by Marina KHALIZEVA, journalist
The accident at the Fukusima Nuclear Power Station that took place in Japan in 2011 as a result of a destructive earthquake and the tsunami that followed urged on development of safety systems for nuclear stations. In this context, the experience and know-how offered by Russian scientists stir up indubitable interest. Several years after the disaster at the Chernobyl NPS (Ukrainian SSR, 1986), our design engineers offered an original invention-- the so-called trap for melt or a device for localization and cooling of fuel masses in cases of severe accidents leading to melting of a core. This device was installed at some national and foreign nuclear plants and was acknowledged worldwide as a reliable "security blanket". In critical situations it can retain nuclear fuel for an indefinite period of time, preventing products of radioactive decomposition from exceeding the bounds of the nuclear reactor, thus protecting the population and the environment from radiation. This essential element of any modern nuclear plant was developed by scientific institutions of the state corporation for nuclear power Rosatom in cooperation with its partners from academic institutes.
Before the Chernobyl disaster, nuclear power industry was considered one of the main sources of power supply. The industry achieved its heyday in 1980-1985: the total capacity of nuclear plants operating at that time was 117 MW, and development programs promised further increase of this indicator. But a technogenic tragedy in a small Ukrainian satellite town Pripyat broke the plans--after 1986 active construction of power generating facilities was stopped, and in the 1990s the number of shut-down reactors exceeded the number of commissioned ones. After national referendums held in Sweden, Italy and Austria, these countries adopted a decision to stop operation of nuclear plants; Germany gradually took out of operation power generating units constructed under Soviet designs. At the same time, Russia made attempts to find solution of complex safety problems: national specialists actively developed new advanced designs of nuclear power units based on state-of-the-art equipment and newly designed additional "passive" automatic security systems that in combination with conventional security systems could increase greatly safety of nuclear stations. The trap for melt is a unique development of Russian scientists and the last "defense" line in case of grave nuclear accidents.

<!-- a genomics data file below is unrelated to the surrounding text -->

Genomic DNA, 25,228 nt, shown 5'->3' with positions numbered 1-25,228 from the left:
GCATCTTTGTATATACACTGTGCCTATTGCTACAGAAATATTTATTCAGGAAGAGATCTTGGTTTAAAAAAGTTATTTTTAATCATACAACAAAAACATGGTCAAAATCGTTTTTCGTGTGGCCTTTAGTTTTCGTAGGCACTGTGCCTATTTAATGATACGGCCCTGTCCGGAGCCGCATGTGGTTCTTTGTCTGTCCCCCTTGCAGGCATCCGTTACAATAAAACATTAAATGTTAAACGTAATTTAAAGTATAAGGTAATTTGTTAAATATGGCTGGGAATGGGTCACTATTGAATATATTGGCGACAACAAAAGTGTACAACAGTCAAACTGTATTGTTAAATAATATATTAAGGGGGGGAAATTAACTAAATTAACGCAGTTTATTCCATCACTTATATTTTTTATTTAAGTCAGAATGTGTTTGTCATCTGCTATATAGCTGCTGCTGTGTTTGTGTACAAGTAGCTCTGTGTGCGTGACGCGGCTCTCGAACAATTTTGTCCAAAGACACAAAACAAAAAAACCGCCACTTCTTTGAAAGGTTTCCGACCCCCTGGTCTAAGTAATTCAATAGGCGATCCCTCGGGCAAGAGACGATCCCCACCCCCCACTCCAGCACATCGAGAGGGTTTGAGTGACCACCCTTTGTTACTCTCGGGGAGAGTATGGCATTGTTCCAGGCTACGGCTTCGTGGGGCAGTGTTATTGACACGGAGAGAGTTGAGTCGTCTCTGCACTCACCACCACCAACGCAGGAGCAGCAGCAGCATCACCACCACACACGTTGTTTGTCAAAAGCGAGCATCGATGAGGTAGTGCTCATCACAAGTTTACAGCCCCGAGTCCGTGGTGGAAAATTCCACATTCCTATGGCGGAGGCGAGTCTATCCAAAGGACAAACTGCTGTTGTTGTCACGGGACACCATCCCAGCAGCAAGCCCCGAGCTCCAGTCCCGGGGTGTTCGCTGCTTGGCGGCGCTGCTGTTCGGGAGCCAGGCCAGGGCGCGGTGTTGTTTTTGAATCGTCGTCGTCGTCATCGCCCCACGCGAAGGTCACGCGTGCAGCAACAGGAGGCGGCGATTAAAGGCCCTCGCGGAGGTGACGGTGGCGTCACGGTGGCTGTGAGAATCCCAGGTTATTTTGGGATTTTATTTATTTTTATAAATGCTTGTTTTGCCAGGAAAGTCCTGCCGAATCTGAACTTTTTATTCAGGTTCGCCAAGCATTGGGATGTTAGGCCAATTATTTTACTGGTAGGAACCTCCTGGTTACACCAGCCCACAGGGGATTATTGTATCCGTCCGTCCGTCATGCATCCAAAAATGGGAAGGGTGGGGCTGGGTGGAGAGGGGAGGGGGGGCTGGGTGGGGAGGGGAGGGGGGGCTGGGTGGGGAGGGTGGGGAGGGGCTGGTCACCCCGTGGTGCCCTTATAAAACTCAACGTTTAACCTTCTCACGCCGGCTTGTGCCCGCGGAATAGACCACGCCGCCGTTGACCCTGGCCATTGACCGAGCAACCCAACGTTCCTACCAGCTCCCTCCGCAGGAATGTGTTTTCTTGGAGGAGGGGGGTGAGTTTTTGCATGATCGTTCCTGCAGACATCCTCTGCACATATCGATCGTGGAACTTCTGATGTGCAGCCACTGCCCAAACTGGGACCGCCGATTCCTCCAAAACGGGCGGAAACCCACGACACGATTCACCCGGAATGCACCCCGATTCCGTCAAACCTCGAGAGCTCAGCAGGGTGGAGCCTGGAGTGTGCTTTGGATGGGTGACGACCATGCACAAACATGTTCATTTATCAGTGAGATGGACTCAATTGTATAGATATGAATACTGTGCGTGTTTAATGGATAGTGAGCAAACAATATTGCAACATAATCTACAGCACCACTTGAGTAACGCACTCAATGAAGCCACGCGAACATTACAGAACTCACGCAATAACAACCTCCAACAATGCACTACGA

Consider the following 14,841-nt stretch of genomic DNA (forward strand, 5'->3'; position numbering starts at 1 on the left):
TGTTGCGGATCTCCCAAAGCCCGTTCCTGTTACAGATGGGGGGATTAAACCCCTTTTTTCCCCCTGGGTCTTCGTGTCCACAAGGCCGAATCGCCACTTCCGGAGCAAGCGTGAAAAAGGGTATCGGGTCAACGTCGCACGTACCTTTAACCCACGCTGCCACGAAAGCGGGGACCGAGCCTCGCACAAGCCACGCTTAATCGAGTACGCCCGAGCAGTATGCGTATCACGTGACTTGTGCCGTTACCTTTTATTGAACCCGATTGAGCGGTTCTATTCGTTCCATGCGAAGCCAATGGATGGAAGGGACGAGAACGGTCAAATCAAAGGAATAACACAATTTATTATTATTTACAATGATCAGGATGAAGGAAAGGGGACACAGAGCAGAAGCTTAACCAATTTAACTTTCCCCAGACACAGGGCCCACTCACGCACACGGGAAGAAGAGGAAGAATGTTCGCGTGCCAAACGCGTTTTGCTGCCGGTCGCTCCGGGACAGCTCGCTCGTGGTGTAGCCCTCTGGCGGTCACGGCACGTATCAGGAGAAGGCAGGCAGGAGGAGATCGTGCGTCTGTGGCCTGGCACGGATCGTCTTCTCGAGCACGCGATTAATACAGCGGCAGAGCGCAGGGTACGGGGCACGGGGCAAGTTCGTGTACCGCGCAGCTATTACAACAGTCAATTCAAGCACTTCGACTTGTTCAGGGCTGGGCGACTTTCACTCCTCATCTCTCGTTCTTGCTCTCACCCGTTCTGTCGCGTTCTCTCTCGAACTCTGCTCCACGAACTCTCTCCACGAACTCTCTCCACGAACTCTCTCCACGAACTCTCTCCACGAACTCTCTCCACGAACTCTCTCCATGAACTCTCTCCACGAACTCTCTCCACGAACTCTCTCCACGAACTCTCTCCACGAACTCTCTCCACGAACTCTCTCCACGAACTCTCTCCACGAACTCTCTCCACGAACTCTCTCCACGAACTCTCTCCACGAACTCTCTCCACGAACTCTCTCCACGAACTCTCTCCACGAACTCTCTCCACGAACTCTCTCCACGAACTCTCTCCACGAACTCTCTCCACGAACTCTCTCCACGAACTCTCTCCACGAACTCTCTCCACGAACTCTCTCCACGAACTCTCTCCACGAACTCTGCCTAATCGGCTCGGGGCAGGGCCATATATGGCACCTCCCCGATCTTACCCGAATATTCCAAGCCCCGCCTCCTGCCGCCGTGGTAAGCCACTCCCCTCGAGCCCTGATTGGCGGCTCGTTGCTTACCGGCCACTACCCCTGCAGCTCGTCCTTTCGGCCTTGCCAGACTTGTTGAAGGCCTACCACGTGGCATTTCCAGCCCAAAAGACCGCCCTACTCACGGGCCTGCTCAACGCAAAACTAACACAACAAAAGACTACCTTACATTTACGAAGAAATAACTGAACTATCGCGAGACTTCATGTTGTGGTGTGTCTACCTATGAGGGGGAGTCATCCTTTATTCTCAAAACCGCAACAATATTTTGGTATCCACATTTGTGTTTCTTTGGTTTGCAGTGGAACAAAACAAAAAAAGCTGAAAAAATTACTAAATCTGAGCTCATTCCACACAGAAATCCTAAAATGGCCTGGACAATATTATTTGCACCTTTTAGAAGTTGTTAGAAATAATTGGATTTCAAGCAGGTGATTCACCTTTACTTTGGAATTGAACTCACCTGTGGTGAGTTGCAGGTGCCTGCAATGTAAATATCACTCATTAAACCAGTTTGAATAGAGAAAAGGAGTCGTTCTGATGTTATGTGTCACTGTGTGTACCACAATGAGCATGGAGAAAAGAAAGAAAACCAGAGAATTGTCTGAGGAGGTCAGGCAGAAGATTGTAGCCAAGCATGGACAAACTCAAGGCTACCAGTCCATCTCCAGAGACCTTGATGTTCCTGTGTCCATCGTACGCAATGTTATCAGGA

The trap for melt looks like a big steel "pressure cooker" weighing 800 t filled with the so-called sacrificial material cartridges (aluminum and iron oxide grains), installed at the bottom of the reactor shaft. In case of emergency at a nuclear plant, a mix of melting nuclear fuel and structural materials of the active zone (corium) will flow down into this device and react physically and chemically with the sacrificial material, which will not allow a radioactive material to spill out.
This project was initiated in 1994, when specialists of the Russian Research Center "Kurchatov Institute" headed by Vladimir Asmolov, Dr. Sc. (Tech.), in cooperation with the RAS Institute of Safe Development of Nuclear Power Engineering (Moscow), research and production enterprises Luch (Podolsk, Moscow Region), Elektroterm, TermlKS (Moscow) organized large-scale high temperature experiments aimed to observe and measure interaction of the corium with the bottom of a water-cooled power reactor (WCPR). The main
Basic corium localization scheme:
task was to develop a mathematical model and codes describing behavior of the melted corium in case of serious accidents and work out recommendations for their localization within the limits of a nuclear plant. Thus, a complex of small-, middle-, and large-size experimental plants Tigel, Korpus, Rasplav-Salt and Rasplav-AW200 with the operating temperature up to 2,700°C was designed at the institute, where scientists carried out experiments using original prototype materials of the active zone--uranium and zirconium oxides with metal inclusions, and metal fluorides, making it possible to simulate thermohydraulic processes in the conditions close to real in the reactor. The result was a proven maintenance of integrity of a water-cooled power reactor body with a capacity less than 1,000 MW due to external cooling of the reactor with water, as for more powerful reactors (WCPR-1000, 1500)--scientists substantiated the necessity of special traps--devices filled with light metal oxides (Al203--Fe203) for localization of a liquid melt.